On the Mission – Embrace our Earth on 22nd April for Earth Day

Home > Blog > RealTalk with Norwex > On the Mission – Embrace our Earth on 22nd April for Earth Day

Welcome to our On the Mission newsletter

This Earth Day, let’s ignite our passion for a healthier planet and human health by addressing plastic pollution, a form of chemical pollution. Plastics not only harm the environment but also pose serious health risks due to chemical additives. These additives can leach into oceans, contaminating marine life and eventually entering our food chain.

Exposure to plastic chemicals, known endocrine disruptors, can lead to hormonal imbalances, reproductive issues, and even cancer. Moreover, the sheer volume of plastic produced annually, coupled with low recycling rates, results in massive environmental degradation. Plastic takes centuries to biodegrade and is a significant threat to marine life, with billions of animals affected annually.

It’s time for action!

The Problem:

Did you know that plastic pollution is chemical pollution?  Read on to learn more!

Plastics and Human Health:

  • Plastic products contain chemical additives such as flame retardants, UV stabilisers and colourants.  When plastics break down in our oceans, these chemical additives can leach into surrounding waters.  (Source: Ocean Conservancy)
  • Once in the marine environment, plastics can also absorb chemical pollutants from surrounding waters and transport them great distances as they move around with ocean currents. When animals eat plastic, these chemical pollutants can leach into their stomachs, causing toxic effects.  Then we eat the sea animal leading to more exposure for us. (Source: Ocean Conservancy)
  • Exposure to plastic chemicals may harm our health. Many of the chemicals in plastics are known endocrine disruptors, and research has suggested that exposure to humans could cause health impacts including hormonal imbalances, reproductive problems like infertility, and even cancer. The phthalate DEHP, as just one example from dozens, is often added to plastic goods like shower curtains and garden hoses to make them more flexible—but was also found to be a probable human carcinogen by the U.S. Environmental Protection Agency. (Source: Single-Use Plastics 101 (nrdc.org))   

Plastics and Planet Health:

  • We produce 300 million tons of plastic each year worldwide, half of which is for single-use items. That’s nearly equivalent to the weight of the entire human population. (Source: Single-Use Plastics 101 (nrdc.org))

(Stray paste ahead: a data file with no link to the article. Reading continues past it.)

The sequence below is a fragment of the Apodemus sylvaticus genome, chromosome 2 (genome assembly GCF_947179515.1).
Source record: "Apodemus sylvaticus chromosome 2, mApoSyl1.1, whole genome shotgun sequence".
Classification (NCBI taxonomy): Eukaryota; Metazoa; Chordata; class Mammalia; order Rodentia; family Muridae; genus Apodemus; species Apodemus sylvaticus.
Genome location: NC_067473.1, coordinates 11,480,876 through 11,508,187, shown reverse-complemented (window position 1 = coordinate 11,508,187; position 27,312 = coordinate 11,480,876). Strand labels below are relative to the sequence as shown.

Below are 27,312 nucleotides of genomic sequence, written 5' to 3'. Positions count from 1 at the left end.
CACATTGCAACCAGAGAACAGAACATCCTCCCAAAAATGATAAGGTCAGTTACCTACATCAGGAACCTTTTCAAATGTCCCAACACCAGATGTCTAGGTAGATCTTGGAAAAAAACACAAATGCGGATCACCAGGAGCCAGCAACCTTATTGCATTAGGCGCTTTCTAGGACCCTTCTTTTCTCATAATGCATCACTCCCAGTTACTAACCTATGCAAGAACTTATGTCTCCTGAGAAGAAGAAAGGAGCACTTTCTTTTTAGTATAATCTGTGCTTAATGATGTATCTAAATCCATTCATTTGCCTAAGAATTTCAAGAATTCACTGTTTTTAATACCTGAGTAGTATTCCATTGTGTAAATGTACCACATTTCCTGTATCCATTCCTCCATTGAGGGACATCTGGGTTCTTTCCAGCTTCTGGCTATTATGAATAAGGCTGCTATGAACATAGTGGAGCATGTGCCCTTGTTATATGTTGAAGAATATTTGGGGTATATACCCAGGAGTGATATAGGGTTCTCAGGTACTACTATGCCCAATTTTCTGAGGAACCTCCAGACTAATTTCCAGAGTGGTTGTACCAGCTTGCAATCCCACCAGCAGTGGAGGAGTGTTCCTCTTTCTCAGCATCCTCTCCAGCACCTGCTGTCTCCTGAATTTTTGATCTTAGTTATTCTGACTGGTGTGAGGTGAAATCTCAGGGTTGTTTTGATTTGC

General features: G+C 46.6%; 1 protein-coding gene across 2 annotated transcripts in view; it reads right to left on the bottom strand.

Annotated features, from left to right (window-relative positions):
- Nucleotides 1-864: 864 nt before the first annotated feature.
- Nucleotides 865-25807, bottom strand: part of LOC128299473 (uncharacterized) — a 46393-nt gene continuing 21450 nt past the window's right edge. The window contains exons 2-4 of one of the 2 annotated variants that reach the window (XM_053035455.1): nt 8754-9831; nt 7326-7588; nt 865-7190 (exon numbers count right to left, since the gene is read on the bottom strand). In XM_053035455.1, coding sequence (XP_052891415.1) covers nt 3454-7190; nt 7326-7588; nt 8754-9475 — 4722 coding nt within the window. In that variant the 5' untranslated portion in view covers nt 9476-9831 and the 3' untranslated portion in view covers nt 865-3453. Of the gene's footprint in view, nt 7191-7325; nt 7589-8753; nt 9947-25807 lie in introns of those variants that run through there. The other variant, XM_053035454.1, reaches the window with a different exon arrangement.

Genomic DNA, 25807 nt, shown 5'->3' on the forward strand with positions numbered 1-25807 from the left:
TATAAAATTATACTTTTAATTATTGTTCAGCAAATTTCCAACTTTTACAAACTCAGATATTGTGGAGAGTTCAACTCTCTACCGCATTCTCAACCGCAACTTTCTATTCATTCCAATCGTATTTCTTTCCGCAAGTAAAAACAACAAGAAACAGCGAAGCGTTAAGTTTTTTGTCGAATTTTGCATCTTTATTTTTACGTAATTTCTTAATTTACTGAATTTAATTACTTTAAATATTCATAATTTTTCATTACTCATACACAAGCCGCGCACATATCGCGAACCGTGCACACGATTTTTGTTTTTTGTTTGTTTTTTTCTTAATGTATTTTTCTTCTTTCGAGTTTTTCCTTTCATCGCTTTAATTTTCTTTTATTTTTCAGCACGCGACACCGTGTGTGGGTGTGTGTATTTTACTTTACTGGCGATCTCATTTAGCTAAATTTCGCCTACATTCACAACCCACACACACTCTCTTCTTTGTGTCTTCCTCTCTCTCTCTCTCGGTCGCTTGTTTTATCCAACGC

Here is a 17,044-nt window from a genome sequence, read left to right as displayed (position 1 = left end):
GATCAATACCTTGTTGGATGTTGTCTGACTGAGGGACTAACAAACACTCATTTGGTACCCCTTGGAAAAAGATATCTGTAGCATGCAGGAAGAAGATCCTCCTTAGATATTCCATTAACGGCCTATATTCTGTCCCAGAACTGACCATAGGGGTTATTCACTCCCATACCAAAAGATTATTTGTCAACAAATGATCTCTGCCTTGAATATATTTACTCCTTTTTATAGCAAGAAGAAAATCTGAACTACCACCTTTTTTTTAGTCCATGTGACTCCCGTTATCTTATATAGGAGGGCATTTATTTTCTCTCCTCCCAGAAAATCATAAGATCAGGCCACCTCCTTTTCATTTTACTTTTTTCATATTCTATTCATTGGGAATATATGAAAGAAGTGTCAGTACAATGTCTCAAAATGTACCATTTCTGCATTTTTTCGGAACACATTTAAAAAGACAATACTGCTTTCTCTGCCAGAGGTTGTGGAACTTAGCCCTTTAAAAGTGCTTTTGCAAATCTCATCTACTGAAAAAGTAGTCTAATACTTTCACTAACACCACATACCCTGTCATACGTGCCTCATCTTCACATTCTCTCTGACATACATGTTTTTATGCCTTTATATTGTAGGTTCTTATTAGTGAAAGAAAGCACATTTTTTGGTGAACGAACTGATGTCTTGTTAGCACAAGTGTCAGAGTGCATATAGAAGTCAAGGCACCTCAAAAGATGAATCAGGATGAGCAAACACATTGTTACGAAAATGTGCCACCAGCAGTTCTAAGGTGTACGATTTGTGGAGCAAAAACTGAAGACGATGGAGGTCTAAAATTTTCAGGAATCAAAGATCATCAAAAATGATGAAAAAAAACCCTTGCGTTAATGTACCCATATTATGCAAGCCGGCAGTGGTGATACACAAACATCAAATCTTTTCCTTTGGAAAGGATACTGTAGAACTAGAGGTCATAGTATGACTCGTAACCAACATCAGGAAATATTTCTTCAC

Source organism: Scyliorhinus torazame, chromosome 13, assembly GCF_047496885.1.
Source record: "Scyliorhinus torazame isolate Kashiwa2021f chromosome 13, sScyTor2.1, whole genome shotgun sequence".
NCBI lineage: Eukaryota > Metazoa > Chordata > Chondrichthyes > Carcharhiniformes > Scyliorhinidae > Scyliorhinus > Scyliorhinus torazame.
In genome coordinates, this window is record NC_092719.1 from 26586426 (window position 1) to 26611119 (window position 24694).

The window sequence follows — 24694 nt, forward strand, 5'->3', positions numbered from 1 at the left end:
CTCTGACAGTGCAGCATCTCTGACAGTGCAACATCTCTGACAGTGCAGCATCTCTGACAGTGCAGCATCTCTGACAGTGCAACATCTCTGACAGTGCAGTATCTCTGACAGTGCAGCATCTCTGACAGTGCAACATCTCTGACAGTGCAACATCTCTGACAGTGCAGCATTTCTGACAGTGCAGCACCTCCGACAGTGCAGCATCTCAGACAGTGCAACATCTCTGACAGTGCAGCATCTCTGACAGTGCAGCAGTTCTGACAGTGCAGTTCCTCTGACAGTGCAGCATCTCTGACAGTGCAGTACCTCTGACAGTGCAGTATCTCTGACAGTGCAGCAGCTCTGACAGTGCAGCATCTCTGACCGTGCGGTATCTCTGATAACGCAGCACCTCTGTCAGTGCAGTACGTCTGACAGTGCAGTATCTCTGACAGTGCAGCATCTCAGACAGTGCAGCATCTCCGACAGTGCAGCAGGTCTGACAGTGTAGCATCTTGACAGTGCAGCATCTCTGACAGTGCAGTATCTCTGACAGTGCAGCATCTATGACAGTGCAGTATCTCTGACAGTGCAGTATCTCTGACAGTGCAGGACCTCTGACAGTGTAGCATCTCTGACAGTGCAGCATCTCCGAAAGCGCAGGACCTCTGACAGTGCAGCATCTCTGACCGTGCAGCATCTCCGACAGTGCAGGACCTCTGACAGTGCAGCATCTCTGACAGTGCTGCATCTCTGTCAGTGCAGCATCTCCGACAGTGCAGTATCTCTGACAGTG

• 91% of all plastic isn’t recycled at all. Instead, it ends up in landfills or in the environment. Single-use plastics in particular—especially small items like straws, bags, and cutlery—are traditionally hard to recycle because they fall into the crevices of recycling machinery and therefore are often not accepted by recycling centres. (Source: Single-Use Plastics 101 (nrdc.org))
  • Plastics take from 450-1,000 years to biodegrade and many cannot be recycled at all. (Source: End Plastic Addiction | Turtle Island Restoration Network (seaturtles.org))
  • Plastic is found in the stomach of more than 90% of seabirds, over half of the world’s sea turtles and is tangling and choking whales, sharks, and other marine mammals.  (Source: End Plastic Addiction | Turtle Island Restoration Network (seaturtles.org))
  • More than 500 billion plastic bags—one million bags per minute—were produced worldwide last year. Many plastic bags have a working life of a few minutes, followed by an afterlife of centuries. Australians use an estimated 5 billion plastic bags a year, that’s just over 13 million new bags being used every day. In New Zealand, the ban on single-use plastic produce bags for example will remove 150 million plastic produce bags from circulation each year. That’s 17,000 plastic bags, every hour. (Source: Single-Use Plastic Bags Factsheet (Cool.org)

But what can you do?

Cleanup of plastic pollution is also cleanup of chemical pollution! Think about the small changes you can make to reduce our impact on the planet and on our health.

  1. Avoid single use plastics like cutlery and straws that come with takeout foods – how about you take your own with you? Save money and plastic!  Norwex solution: Stainless Steel Straws and shorter length Stainless Steel Straws.
  2. Purchase reusable shopping bags and forego plastic or paper at the grocery store AND all retail stores where you shop. Norwex solution:   Instead of using the plastic produce bags to put your apples in, use the Norwex Reusable Produce Bags (set of 3) .
  3. Avoid plastic wrap or aluminium foil on your leftovers, instead, use the Norwex Stretchy Silicone Lids. There are 6 sizes in each pack so you always have the right size on hand. Stretchy Silicone Lids
  4. Instead of buying a plastic cutting board, where the tiny microscopic plastic pieces may get into your food, consider the Norwex Eco-Friendly & BPA Free Cutting Board in Large, Mini and Small
  5. By just recycling about 20% of plastic laundry containers, we are reducing roughly 93 tonnes of new plastic a year into the cycle in Australia and New Zealand. By ditching plastic scoops in our laundry powders across Australia and New Zealand, we’re saving approximately 25 tonnes of plastic each year. (Source: Waste-Free World | unilever.com.au) Use a strip based laundry powder that comes packaged in a paper sleeve instead like our free from harmful chemicals and eco-friendly Laundry Strips
  6. Share this information!  Help others to make the switch.  Host an event around plastics and health.  Find those that are passionate about all things healthy and sustainable and ask if they’d like to make their passion their business!